Bike service????

dogllabtoof Posts: 52
edited November 2007 in Road beginners

I bought a second hand bike last month, and although it is running well i think the gears could do with a service. The gears will change well enough, but its not very smooth at times and in certain gears the chain is catching on the front cage (is this what the thing thet moves the chain on the front cogs is called?)

I have tinkered about with it myself, but when i sort one problem i seem to cause another one :oops:

What does a bike service invilve and how much do they cost?



  • NFMC
    NFMC Posts: 232
    I'm a big believer in getting it serviced. Most (if not all) bike shops will do it but some only do so if you bought the bike from them in the first place.

    In Manchester it tends to cost about £40.00 for a basic service. You can pay more for a more comprehensive service and, obviously, if you need new parts then you'll have to pay for them.

    I have had the experience of getting 'told off' if things are very worn/ruined but I have a pretty thick skin. You also have to make sure it's clean before you drop it off.

    Much cheaper than any car service, that's for sure!
  • ukdavvy
    ukdavvy Posts: 42
    edited October 2008
    Much cheaper than any car service, that's for sure!

    But not as cheap as doing it yourself

    A bike shop wont service your bike for charity, they do it for profit - obviously

    £40 sounds cheap, and it is arguably
    So how long do you think it takes?

    Bike maintenance is easy and helps you bond with your machine, no really :)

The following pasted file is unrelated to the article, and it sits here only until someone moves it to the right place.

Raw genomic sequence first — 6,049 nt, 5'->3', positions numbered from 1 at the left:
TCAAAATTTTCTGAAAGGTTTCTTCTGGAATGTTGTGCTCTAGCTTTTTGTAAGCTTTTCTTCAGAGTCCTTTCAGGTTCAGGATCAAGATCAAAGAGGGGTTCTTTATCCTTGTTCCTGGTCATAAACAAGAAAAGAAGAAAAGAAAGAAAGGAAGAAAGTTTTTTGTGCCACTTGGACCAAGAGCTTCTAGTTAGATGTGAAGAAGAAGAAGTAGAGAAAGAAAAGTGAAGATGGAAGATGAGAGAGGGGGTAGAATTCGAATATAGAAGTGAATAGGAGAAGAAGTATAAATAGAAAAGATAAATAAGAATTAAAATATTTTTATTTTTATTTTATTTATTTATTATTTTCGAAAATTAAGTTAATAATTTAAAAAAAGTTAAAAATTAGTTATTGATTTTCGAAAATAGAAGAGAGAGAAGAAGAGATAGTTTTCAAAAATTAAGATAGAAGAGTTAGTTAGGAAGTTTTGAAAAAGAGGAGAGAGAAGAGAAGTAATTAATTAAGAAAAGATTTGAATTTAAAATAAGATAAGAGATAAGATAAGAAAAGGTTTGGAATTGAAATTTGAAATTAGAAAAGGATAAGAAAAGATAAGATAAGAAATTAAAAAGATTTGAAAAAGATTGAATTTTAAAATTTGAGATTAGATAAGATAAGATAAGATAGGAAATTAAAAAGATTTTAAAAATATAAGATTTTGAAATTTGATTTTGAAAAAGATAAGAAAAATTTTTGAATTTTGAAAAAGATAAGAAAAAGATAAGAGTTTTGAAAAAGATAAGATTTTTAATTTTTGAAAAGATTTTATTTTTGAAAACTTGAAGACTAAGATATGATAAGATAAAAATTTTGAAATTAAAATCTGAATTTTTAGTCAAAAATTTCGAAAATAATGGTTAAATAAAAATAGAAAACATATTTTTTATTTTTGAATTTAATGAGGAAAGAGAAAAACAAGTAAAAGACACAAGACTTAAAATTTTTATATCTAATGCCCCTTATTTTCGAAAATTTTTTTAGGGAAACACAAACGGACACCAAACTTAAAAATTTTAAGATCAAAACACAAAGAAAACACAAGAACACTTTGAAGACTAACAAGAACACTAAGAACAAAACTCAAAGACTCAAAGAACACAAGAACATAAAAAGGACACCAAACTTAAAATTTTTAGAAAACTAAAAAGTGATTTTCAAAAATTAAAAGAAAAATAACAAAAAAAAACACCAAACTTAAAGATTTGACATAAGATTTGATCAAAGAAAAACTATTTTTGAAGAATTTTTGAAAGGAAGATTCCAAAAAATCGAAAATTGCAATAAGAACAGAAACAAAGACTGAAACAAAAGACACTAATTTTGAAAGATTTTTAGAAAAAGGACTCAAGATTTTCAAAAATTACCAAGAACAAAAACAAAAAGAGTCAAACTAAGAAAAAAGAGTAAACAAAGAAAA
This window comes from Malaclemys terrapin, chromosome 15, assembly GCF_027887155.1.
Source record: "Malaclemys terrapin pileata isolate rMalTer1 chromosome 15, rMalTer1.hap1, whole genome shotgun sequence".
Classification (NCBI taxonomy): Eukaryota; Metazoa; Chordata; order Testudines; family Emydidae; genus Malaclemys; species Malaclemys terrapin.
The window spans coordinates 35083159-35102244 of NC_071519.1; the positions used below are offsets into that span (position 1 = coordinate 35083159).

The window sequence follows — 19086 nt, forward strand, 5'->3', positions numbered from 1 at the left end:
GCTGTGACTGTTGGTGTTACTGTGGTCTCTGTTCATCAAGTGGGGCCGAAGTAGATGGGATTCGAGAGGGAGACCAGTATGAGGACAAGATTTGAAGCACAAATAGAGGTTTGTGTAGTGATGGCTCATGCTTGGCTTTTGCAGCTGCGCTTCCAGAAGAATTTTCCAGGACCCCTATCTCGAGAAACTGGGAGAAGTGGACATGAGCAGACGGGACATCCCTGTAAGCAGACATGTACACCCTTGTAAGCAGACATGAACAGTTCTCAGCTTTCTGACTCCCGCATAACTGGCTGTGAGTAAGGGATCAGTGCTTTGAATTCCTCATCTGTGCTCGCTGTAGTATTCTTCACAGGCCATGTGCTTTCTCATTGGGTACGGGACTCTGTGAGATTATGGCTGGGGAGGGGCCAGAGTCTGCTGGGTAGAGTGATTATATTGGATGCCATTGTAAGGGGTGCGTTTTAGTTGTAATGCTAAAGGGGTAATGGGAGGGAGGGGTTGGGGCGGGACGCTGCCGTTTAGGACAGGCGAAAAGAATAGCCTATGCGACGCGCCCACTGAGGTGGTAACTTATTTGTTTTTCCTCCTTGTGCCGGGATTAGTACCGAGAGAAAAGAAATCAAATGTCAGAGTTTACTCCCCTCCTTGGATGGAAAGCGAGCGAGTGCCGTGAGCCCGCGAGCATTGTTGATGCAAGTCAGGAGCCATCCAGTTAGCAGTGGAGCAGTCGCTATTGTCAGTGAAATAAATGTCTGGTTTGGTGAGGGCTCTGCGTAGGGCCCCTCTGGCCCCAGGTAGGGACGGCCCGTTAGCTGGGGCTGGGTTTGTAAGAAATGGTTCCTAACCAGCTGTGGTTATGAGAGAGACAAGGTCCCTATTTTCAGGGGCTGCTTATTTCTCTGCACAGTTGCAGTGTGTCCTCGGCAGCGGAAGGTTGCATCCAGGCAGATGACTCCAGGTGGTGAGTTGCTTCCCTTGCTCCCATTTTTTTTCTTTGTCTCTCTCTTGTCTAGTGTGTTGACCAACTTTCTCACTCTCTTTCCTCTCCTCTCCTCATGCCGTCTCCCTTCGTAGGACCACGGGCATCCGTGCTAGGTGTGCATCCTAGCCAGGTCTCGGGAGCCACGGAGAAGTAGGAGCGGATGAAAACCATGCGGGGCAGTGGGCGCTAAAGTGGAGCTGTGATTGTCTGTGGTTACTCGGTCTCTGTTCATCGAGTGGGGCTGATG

Theres nothing complex and you will need few special tools if any for a tune up

    Google and places like this will help

    Its very satisfying

    Go on, try it
    If you stuff it up take it to a shop anyway

    My interest in mechanics stemmed from my LBS's in the Potteries being so rubbish

  • alfablue
    alfablue Posts: 8,497
    These two web sites:

    Park Tools


    Sheldon Brown

    Contain all the information you might need to service your bike.

    This Maintenance Guide from the London Cyclist's Trust is also very informative.

    There are also some useful guides on YouTube, such as these:



    It really is worth getting to know how to service your bike, then you can tweak it as required without all the hassle. It also helps you to get more in tune with your bike so you can diagnose problems as they arise. Most basic maintenance and servicing can be done with a set of allen keys, only more advanced operations require special tools.

    The Edinburgh Cycling Co-Op pages show what is included, and the costs for each type of service - a good benchmark I would suggest.